1.0 – What’s your favorite thing about the new disc People And Places ?
The fact that I think it’s my best work yet and that each song has its’ own sound to it. I used 4 different drummers, and that makes a difference to the basic feel of the songs.
2.0 – So it’s not true you play all the instruments on it?
No…I do almost all of the guitars and singing. I love over-dubbing guitars and vocals! I played bass on 2 songs, and some percussion.
I play 3 different ukuleles on the song “Whatever Happened” and bass. Joel Patterson played pedal steel on “Same Ol We”
Jacky Dustin from the August sang harmony on that song. The drummers are Brad Elvis, Mike Zelenko, Jim Barclay and Tommi Zender. Carolyn Engelmann played piano and she sang on some backrounds with me. Chuck Bontrager played violin and violas – Martha Larson played cello on “My Old Records”.
3.0 – Are all the tracks new or some oldies looking for their 5 minutes?
These songs were all new songs written for this record, except for “Broken baby Doll House”– that one was around for awhile, 2 songs were written as I was wrapping the album up: the last song “Parting For Awhile” was a tribute to my dear friend Carlos Hernandez-Gomez ,who had recently passed away from cancer, He was a Political reporter for CLTV and a huge music fan. I also wrote “National 36” days before we recorded that – we barely knew it when we went in to do it-its a simple rocker so I like that its a bit loose.
4.0 – Did you have a sound in mind before you began recording or did it evolve?
I intended each track to sound different than the next- using different instruments and overall approach to the sound – I wanted this to stand out from my previous records. Its natural to fall into a comfort zone, and to stay with what you do best – or to keep “your sound’ going – I wanted to change that, and I think I succeeded.
5.0 – There are some cinematic feeling pop passages as per usual but also some Nashville twang creeping in too, yeah?
I have come a long way as a musician – and i did try to show that off a bit. The Nashville thing has always been a part of me, I grew up listening to country music, I just never really incorporated it in my own songs-so I really went for it with ‘Same Ol We” Even the lyrics are country-like, and having Joel on pedal steel and Jacky on harmony vocals really pushed it all the way. As for cinematic- I did a cd years ago called ‘Juliet Foster” which followed story-line (I called it a film soundtrack, though there wasnt a film) so I do write that way at times. The songs “Whatever happened To” and “Sorry About the Accordian Jill” sound like movie songs, and I wanted it that way. They are also the 2 songs on the album without drums.
6.0 – What do you find most rewarding these days: writing, singing, or playing live?
I’d say singing first – because though I always had a certain sound ( poppy-and from the Beatle/60’s school) I never recorded with much soul and recklessness- which I do live pretty well. I am very experienced and natural at singing and stacking harmonies- but I still think my best singing is when I sing live. I have a richer voice now than I used to- and alot of years of doing it so I’m a very confident singer on stage and I think it comes through more these days. I‘m also a much better guitarist these days-so i love playing guitar live. Writing is still fun, but I’ve been doing it since I was 17 years old and it feels like work sometimes, and kinda normal-so its nowhere near as fun for me as playing live.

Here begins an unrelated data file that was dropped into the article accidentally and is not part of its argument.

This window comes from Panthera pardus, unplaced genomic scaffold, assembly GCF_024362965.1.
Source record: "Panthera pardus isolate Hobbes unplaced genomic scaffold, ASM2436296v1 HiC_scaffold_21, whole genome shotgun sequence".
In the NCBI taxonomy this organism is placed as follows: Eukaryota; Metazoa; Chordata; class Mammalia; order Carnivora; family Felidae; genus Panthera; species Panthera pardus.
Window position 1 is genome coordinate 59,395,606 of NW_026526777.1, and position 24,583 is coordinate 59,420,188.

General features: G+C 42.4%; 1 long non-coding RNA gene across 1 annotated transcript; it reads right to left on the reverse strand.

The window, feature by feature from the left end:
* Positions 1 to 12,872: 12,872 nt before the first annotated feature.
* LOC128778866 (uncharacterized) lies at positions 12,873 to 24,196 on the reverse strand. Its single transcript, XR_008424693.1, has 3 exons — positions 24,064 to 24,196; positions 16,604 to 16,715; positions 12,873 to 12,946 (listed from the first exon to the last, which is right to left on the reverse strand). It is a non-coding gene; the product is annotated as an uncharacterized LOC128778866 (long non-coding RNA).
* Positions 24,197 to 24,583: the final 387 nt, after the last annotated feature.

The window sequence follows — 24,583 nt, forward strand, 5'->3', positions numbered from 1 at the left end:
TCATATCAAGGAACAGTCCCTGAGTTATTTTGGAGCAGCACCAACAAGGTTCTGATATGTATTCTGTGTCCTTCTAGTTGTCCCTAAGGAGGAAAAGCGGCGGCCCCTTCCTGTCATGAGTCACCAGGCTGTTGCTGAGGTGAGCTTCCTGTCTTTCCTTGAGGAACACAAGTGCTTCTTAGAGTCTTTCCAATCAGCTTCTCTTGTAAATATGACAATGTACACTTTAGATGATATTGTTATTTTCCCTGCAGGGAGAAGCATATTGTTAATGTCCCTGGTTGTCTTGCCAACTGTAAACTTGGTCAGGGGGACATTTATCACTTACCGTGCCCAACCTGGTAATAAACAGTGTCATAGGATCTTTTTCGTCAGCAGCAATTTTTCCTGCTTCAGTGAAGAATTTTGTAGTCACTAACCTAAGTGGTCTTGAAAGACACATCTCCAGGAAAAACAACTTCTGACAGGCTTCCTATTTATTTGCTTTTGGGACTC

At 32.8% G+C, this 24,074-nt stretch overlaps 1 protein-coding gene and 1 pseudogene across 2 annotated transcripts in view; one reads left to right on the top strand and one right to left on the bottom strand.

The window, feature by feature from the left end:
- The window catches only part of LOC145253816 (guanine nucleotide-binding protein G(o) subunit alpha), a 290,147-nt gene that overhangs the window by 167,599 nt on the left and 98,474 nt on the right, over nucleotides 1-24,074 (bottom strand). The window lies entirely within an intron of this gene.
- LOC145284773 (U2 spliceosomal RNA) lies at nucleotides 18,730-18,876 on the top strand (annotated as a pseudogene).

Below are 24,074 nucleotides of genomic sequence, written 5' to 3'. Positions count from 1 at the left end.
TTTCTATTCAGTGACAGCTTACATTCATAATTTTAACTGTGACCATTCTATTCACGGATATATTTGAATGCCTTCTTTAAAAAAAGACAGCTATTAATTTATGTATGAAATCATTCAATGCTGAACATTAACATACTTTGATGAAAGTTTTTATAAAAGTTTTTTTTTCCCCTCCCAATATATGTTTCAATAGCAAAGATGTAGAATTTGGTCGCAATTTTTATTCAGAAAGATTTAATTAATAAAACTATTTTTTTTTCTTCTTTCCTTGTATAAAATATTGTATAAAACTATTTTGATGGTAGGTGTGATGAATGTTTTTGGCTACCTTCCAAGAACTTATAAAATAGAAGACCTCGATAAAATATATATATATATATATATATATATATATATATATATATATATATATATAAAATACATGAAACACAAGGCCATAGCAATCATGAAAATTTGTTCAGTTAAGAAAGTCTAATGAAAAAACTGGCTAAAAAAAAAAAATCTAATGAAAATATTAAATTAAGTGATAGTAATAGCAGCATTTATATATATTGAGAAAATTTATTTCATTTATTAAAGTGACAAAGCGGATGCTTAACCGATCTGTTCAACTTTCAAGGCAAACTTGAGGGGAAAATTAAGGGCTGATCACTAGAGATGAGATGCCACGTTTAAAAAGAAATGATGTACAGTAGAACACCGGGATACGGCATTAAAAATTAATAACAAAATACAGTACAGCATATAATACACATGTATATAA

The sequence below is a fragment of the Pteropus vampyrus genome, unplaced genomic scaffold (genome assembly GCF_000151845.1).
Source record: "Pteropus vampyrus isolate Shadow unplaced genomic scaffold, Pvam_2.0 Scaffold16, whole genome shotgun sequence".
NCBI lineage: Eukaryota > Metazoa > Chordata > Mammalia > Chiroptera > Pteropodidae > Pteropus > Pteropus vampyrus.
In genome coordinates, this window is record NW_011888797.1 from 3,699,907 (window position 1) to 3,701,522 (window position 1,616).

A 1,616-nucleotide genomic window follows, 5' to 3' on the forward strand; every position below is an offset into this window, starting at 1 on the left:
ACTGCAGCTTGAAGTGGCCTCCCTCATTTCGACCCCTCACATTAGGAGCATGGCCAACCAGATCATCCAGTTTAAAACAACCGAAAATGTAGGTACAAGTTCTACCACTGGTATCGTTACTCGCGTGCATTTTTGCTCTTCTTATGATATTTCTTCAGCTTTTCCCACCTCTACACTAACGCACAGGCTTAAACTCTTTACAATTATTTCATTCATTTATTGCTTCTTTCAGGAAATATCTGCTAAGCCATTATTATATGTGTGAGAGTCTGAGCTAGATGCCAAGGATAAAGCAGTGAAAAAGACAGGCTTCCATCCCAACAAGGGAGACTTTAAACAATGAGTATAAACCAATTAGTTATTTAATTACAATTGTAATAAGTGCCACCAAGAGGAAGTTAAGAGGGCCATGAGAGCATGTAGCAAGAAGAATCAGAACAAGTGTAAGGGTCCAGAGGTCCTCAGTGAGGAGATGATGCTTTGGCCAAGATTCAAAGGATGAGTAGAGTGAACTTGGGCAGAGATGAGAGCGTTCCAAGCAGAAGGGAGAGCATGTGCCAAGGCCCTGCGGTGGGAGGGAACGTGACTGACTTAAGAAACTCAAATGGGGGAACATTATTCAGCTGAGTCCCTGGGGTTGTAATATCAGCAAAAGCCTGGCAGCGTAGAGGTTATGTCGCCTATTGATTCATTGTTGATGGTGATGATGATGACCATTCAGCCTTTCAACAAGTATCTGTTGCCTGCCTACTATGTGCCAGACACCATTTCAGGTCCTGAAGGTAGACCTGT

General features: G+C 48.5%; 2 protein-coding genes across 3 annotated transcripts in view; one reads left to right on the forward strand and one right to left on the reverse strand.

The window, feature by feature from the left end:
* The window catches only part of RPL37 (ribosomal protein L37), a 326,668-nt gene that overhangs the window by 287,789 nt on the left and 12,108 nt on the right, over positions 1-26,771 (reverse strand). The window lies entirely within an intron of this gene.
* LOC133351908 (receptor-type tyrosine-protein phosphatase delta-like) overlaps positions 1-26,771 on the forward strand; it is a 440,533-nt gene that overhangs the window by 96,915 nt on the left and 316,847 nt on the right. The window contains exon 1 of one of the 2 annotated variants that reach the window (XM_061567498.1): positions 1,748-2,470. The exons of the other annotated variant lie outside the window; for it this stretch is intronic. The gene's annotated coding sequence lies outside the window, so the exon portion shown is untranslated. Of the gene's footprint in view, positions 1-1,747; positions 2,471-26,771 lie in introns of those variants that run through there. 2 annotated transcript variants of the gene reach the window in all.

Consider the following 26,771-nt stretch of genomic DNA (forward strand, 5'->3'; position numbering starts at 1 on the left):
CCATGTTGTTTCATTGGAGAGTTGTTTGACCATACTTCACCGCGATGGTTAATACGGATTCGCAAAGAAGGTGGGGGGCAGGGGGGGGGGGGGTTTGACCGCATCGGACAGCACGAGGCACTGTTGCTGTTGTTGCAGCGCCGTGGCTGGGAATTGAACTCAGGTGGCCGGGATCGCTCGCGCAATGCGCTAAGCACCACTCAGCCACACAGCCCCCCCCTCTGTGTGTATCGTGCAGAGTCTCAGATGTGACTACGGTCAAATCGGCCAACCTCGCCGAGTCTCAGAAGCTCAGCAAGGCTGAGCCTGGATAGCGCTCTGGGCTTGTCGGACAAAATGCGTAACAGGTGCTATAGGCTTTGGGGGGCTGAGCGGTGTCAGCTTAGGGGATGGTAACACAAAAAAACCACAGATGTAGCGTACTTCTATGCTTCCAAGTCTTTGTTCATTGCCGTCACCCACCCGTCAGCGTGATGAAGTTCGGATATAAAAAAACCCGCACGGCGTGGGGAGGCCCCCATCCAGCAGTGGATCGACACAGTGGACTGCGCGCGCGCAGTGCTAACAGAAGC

7.0 – Is there a seminal moment in your life that got you officially hooked on rock & roll?
I loved music as a child- my mom bought me Beatles and Monkees records, and I listened to country music with my dad
and anything they listened to, and I was glued to the radio….one memory that got me really hooked to rock n roll was this:
2 doors away from my house (I was around 9 years old) there was a family whose oldest brother played bass in a band –
they’d practice in their basement and you could hear it from my backyard. I snuck over there one day, and actually walked in on their practice and just stood there watching as they jammed – it was loud and exciting and I knew I wanted to be in a band right there and then!
8.0 – If there is time for nostalgia…..what is your all-time favorite Chicago rock n roll moment?
I went to the Granada Theater in 1980 w my best friend and band mate (in my first band, the Fleas) to see Cheap Trick. The opener was Off Broadway. We had great seats and I remember that show really grabbed me – it was great and it really inspired me. It was cool to see that these new bands (at the time) were so 60’s influenced, it made me feel like we were on the right track, and I was always a huge fan of that eras power pop bands. I hated all those hair bands and metal and guitarists who played as fast as they can – so this was refreshing and inspiring.
9.0 – what advice would I offer to young players who show promise?
To work hard. Improve your craft. Don’t be lazy.
10.0 – As the 2012 apocalypse approaches you tuck a few artifacts in an iron drum for posterity: what items have you included?
Maybe some lyric sheets I’d written down of an old song I wanted to do – handwritten, because now guys have ipods on their mic-stands, I still hand-write my notes and lyrics! Some flat-wound guitar strings (nobody uses them anymore, I do!) and the guitar pick I caught from that Granada show flung at me by Rick Nielsen!!!!